When I got an e-mail with the subject line “Media Alert: “Super Bowl” Calorie Costs—in Exercise” I rolled my eyes so hard that I saw my brain. It did not get better in the introductory paragraph (content warning for discussion of trading activity for food, and also terrible staff work.)
Dr. Charles Platkin, executive director of the NYC Food Policy Center at Hunter College and editor of [ridiculous website I’m not publicizing] demonstrates how much you would need to do to burn off typical “Big Game” snacks. For instance, you would have to run 49 football fields to burn off just two handfuls of potato chips or do “the wave” 6480 times to burn off 6 Buffalo Wild Wings Dipped In Ranch Dressing. Please see below news release.
Later on it uses the reflux-causing phrase “Is it splurge-worthy?” I don’t know why they would spam a fat activism blogger who has written several posts about the ridiculous things that diet companies say in media alerts just like this, but as long as they asked me to write about it, I decided I would.
I’m going to go into the snake oil salesman that I think Charles Platkin is in a moment, but let’s be clear that his credibility was shot the moment he started listing generalities about calories burned. In truth age, gender, body size, and body composition are a few of the things that effect how many calories one burns during exercise. So if Kacy Catanzaro, Meb Keflezighi, and Shaq all ran 49 football fields, the calories they burned would be quite different. (Not to mention “two handfuls of potato chips?” Whose hands – The Rock’s or mine?) Charles’ devil-may-care attitude toward accuracy is just the tip of the BS iceburg.
Just so we’re clear, Chuck is NOT a medical doctor. He received a Ph.D. in Public Health from Florida International University. He’s also an ACE certified personal trainer, so it’s hard to believe that he doesn’t understand the basics of how calories work. but I’m forced to assume that either he doesn’t know what he’s talking about, or he’s betting that we don’t. Regardless, it is unacceptable for him to spread misinformation for profit, though it seems like that may be his specialty.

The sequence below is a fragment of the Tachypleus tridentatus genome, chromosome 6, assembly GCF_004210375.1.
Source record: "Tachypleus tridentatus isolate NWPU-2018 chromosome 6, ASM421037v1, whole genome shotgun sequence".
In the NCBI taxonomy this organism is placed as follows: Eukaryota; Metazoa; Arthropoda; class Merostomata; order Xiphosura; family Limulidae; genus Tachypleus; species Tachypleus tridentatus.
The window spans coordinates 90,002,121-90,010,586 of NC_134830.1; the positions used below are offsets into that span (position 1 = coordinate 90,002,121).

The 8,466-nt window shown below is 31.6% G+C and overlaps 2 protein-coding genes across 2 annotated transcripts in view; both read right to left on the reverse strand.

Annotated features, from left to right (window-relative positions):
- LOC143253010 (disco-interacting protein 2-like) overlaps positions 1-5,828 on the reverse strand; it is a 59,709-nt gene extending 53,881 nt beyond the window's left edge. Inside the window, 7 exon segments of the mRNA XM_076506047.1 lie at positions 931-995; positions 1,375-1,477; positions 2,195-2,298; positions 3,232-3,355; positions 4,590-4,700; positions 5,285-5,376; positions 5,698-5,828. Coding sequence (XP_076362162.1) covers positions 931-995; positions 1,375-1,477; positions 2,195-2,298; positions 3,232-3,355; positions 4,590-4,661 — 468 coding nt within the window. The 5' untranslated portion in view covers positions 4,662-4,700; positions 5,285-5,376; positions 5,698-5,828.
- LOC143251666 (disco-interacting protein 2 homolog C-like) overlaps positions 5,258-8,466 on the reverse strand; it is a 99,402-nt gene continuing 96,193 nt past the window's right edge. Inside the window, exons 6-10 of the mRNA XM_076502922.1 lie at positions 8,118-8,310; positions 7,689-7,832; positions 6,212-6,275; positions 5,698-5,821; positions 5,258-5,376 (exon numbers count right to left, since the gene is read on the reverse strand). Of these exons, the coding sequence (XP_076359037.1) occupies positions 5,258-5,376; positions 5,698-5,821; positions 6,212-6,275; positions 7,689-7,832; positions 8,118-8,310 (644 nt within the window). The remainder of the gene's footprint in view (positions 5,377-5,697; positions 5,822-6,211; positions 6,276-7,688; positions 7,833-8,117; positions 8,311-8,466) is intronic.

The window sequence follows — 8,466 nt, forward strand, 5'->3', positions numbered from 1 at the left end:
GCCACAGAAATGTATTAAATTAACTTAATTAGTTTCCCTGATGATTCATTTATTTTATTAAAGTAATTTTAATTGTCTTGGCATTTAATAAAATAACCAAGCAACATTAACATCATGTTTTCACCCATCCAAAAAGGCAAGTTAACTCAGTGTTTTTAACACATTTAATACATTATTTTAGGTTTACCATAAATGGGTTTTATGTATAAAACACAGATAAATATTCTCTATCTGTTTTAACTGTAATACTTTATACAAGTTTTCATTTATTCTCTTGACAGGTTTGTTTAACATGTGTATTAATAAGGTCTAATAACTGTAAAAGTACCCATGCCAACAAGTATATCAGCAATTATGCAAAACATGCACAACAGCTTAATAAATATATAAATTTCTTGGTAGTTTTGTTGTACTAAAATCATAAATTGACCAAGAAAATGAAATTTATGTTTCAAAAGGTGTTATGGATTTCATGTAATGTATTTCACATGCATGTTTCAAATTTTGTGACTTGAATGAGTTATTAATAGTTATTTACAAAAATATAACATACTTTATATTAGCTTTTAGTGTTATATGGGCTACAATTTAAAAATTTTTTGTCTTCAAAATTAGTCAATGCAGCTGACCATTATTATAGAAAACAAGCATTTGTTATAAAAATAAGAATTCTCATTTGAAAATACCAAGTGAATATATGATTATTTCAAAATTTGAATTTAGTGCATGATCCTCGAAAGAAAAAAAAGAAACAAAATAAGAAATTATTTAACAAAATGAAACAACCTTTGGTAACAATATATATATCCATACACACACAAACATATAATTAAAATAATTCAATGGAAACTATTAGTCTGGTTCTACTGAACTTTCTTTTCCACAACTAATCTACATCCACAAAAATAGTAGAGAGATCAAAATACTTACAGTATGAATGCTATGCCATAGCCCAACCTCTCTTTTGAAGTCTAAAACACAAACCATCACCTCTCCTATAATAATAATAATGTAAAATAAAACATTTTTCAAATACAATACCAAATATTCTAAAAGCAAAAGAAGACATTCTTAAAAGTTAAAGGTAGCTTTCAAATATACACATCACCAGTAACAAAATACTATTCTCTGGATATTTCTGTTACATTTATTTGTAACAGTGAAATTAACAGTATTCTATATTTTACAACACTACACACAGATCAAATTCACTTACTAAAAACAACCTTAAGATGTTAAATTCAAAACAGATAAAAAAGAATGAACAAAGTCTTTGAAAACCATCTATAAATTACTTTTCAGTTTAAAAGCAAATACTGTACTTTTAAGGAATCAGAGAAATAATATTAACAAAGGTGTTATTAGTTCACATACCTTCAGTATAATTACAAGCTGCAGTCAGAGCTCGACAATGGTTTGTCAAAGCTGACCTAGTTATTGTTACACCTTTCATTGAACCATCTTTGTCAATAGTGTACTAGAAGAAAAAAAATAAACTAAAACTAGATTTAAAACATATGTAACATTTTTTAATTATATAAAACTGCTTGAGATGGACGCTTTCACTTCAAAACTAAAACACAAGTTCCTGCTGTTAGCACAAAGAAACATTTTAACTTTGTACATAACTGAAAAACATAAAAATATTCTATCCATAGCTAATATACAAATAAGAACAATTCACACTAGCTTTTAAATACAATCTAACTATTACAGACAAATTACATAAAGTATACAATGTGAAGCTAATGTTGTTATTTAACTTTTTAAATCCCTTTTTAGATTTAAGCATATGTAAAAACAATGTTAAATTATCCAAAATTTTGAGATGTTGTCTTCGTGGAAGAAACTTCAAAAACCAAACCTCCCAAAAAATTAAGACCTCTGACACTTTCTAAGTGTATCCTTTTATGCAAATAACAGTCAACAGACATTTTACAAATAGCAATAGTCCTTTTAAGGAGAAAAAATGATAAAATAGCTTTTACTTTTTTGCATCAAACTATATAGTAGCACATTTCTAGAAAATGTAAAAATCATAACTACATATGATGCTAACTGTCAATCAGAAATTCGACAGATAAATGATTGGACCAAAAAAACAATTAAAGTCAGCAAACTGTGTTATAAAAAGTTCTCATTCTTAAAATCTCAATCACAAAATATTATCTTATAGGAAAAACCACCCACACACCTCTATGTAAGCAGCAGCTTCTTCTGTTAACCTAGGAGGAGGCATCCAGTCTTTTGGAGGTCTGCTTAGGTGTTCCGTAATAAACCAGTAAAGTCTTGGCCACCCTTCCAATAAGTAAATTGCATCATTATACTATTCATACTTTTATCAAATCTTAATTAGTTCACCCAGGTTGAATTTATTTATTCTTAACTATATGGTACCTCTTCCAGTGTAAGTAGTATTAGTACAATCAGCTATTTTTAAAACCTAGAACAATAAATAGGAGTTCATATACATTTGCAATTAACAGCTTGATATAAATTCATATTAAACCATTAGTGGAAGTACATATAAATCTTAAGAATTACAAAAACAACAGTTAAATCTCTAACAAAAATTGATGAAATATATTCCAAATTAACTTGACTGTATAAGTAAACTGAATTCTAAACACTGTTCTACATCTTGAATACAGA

His website is chock full of cheesy fad diet books (and, oddly, two screenplays) with absolutely no evidence to suggest that they have any better success than any other body size manipulation technique (which is to say, basically none.)
The tips from the media alert are equally ridiculous but this one is far and away my favorite:
FOUR SAMUEL ADAMS BOSTON LAGER BEERS = 68 MINUTES OF PLAYING PROFESSIONAL FOOTBALL
The only problem is that, according to The Wall Street Journal, there are only about 11 minutes of actual ball playing in a football game. That means you need to play more than six games of professional football to burn off 4 Samuel Adams Boston Lager beers at 180 calories per 12 ounces.
Fit Tip: There are some great light beers out there. Do a taste test before the game and see if you can make the event more special with some fancy low calorie beers. Miller 64: 64 calories; Bud Select 55: 55 calories; Michelob Ultra: 95 calories; Natural Light: 95 calories; Miller Lite: 96 calories.
I mean – what the hell? The media alert says “the idea is to use exercise equivalents to provide a frame of reference that is familiar and meaningful… ” Playing professional football is what he considers “familiar and meaningful?”
Even if playing professional football was an option for more than .08% of people who played in high school, there are still problems here. Is he talking about “playing professional football” as a running back? A kicker? A long snapper? (As a band geek I feel compelled to mention that another tip includes “Performing in a marching band” with no suggestion as to whether he means playing in the pit, or marching with a piccolo – or a sousaphone. Familiar and meaningful?)
Apparently he knows as much about how calories work as he does about beer since he considers Bud Select, Michelob Ultra, Natty Light, and Miller Lite to be “fancy low calorie beers?” Really? I’ll bet the folks at Stella Artois Light are pretty pissed.
I’m not going to go through all of the “tips”, but suffice it to say that nowhere does he take into account that people actually need food and that the food they eat on Superbowl Sunday might maybe, just maybe, be part of that need. Which leads us to the far more serious point:
On the surface it’s funny that a snake oil selling PhD (and would-be screenwriter?) had this media alert sent to a fat activist blogger. But below the surface it’s less about hilarity and more about gross incompetence. This guy is the Executive Director of the NYC Food Policy Center at Hunter College and he is selling books that are no better than a bag of magic weight loss beans, and issuing media alerts that are based on inaccurate information, for which there is no evidence to suggest that they will create health or thinness (which are two separate things.)
Worse – this idea of “trading exercise for food”, or the belief that one must “earn” food, can trigger and perpetuate disordered eating and eating disorders. You can read a heartbreaking first person thread out it here, a piece by an expert from PsychCentral and another first person piece here. (trigger warning for eating disorder talk.) His website claims : “This site complies with the HONcode standard for trustworthy health information.”
Let’s just say, I’m far less convinced.
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